More Visas in FY2022; Vietnam Continues Brisk Advancement While China Stalls
“Chats with Charlie”
Over 1,000 stakeholders tuned in live to the first “Chats with Charlie” on the @TravelGov YouTube channel. Charlie Oppenheim, Chief of the Visa Control and Reporting Division at the U.S. Department of State addressed pre-submitted and live real-time questions on the April Visa Bulletin, visa limits, and the methodology for advancement of priority dates.
COVID-19 Impacts on FY2022 Visas
Due to closure and limited services/appointments at consulates all over the world, visas will likely go unused again this year. The worldwide level for annual employment-based preference immigrants is set at, at least 140,000, however, in 2022 absent legislative action, Charlie expects that number to be at least 275,000, gaining over 135,000 unused visas from the family preference. EB-5 Employment Creation is entitled to 7.1% of the worldwide level, which could mean 19,525 immigrant visas for EB-5 applicants in FY2022, almost double the 10,000 visas EB-5 can typically expect. That would make the per-country limit for next year over 1,366, almost double the 700 visas countries typically expect. This could provide considerable priority date advancement in FY2022 for backlogged countries like China and Vietnam.
China has seen no advancement in priority date since September 2020. According to Charlie Oppenheim, DOS now has approximately 9,000 Chinese already documentarily qualified and ready to interview, up from 8,000 in November 2020. Unfortunately, the US Consulate in Guangzhou (GUZ) is offering extremely limited visa services at this time, therefore DOS will not be advancing the final action date for China-mainland born applicants on the Visa Bulletin for likely the remainder of FY2021. In addition, USCIS closed Chart B for Adjustments of Status (AOS) earlier in the year. DOS will not be advancing the dates to allow for more EB-5 Adjustments of Status (for applicants currently in the United States), which are continuing to be processed by USCIS, while the consulate sits at a near standstill. While advancing the priority date would allow more visa numbers to be used by AOS applicants, it would cause dramatic retrogression once the consulate opens, as there is already more than enough demand at the current priority date. In addition, no advancement on Chart B means USCIS is unlikely under their new visa availability approach to process I-526 petitions filed after December 15, 2015 for the remainder of FY2021 as a visa is not available or soon to be available to Mainland China-born petitioners.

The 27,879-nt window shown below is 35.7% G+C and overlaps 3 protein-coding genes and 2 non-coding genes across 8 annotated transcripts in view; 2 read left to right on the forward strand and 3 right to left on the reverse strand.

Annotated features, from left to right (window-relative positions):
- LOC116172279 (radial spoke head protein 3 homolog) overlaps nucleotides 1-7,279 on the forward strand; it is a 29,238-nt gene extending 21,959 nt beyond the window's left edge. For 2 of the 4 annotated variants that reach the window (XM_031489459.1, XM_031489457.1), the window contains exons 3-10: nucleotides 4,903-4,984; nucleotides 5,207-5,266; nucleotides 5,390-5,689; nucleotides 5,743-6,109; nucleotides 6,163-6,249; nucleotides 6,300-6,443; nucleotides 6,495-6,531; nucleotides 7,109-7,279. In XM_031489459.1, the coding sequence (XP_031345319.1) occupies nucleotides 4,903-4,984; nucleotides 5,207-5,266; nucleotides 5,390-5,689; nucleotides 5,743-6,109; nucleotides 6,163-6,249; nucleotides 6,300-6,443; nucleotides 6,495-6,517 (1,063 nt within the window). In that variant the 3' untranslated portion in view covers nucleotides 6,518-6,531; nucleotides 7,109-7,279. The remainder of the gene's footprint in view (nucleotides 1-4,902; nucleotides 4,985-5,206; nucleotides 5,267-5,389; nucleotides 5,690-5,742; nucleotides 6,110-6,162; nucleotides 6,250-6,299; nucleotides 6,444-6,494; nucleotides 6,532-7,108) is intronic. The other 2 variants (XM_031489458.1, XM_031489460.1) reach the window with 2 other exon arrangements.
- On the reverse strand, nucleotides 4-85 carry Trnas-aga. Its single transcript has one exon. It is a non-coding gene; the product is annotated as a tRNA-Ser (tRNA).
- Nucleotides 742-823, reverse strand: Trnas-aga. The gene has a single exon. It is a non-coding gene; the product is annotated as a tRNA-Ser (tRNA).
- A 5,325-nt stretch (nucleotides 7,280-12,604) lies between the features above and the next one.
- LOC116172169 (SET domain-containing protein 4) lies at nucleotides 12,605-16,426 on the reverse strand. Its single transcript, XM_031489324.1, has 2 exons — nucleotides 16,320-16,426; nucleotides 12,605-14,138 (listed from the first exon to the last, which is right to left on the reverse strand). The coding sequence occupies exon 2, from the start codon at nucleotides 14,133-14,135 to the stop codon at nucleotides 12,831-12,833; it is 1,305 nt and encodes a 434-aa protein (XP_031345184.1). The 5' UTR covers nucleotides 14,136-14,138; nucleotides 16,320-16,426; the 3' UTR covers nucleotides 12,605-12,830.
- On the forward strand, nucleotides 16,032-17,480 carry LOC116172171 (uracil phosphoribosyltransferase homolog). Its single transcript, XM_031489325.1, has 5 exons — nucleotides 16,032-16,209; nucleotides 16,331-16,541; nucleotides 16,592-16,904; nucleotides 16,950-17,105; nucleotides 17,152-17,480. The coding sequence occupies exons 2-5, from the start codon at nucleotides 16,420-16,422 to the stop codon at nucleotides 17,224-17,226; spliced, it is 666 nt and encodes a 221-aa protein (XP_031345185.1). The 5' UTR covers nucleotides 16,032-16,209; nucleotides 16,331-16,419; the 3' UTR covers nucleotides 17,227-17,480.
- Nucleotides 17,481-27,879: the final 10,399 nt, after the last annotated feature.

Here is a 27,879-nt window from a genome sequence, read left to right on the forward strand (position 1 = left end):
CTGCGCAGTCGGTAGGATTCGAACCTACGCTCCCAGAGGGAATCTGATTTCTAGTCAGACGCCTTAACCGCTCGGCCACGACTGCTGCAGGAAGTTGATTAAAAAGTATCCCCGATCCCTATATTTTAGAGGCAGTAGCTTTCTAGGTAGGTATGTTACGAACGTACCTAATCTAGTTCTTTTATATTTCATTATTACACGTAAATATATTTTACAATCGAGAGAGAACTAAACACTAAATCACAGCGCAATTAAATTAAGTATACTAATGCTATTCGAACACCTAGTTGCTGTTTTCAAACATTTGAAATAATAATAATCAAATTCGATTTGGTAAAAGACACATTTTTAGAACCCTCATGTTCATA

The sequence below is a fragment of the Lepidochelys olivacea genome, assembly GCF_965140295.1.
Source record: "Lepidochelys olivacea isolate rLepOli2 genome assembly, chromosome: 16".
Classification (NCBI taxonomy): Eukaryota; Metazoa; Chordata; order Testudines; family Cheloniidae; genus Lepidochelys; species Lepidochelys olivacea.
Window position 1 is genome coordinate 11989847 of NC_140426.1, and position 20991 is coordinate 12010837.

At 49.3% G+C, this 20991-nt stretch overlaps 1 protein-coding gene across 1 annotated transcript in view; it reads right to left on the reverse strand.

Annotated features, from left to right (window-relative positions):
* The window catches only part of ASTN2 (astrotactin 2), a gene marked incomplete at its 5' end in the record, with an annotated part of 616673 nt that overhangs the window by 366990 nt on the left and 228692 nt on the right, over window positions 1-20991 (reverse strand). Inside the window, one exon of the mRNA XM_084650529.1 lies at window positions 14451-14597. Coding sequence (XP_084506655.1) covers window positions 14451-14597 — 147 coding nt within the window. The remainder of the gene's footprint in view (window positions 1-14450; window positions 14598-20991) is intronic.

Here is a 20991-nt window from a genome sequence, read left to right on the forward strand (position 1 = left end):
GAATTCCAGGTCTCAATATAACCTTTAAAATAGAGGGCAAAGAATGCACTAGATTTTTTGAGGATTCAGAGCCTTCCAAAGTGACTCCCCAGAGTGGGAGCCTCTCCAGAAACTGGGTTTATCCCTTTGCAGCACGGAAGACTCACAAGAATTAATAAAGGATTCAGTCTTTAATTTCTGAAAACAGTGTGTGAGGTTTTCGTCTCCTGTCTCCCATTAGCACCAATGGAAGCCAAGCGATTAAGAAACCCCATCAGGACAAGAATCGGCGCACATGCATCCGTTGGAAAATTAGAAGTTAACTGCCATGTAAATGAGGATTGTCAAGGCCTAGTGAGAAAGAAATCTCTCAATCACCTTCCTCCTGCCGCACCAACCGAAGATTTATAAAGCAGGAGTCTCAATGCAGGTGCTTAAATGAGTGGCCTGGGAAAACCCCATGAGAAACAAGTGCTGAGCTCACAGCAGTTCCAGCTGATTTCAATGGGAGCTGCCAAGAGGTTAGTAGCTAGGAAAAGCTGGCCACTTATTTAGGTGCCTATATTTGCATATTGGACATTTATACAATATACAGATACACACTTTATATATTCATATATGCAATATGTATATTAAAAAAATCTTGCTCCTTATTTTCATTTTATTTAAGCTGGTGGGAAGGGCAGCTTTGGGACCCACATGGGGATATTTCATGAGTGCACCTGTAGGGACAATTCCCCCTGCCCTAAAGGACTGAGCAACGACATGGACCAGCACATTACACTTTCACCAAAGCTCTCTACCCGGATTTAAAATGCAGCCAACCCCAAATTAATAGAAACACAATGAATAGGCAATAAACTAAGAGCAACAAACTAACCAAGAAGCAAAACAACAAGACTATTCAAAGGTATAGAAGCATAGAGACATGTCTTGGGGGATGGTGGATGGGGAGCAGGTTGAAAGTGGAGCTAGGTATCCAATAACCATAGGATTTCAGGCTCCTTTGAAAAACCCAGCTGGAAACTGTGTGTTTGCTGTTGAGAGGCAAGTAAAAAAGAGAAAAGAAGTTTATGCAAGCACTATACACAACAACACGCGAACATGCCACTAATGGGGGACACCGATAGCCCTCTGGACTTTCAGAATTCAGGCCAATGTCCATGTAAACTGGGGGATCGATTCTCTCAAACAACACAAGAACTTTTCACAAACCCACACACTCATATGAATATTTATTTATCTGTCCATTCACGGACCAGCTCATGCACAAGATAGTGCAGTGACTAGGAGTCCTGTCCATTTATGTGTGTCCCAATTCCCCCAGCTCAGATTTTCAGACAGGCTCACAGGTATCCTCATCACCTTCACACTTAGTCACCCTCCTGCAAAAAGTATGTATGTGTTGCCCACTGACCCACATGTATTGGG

Vietnam saw the greatest monthly advancement in priority date since September 2020, moving 54 days from the March 2021 Visa Bulletin. Partners has had almost a dozen interviews at the consulate in HCMC since February. With the consulate open Charlie expects the priority date for Vietnam to advance at a steady pace for the remainder of FY2021. Vietnam was the only country to see movement in April’s visa bulletin. This gives Vietnam hope of using all or many of their 1,300 FY2021 visas, for an up to 23% reduction in backlog.
All Other Countries - Current
There is no delay for applicants of all other countries.
The Biden Administration has signaled favorably toward visa recapture in their commitment to modernization of the US immigration system, however, that would require a legislative change from Congress. According to Charlie Oppenheim, there is precedence for this action, visas have been recaptured twice, with the most recent instance in 2005.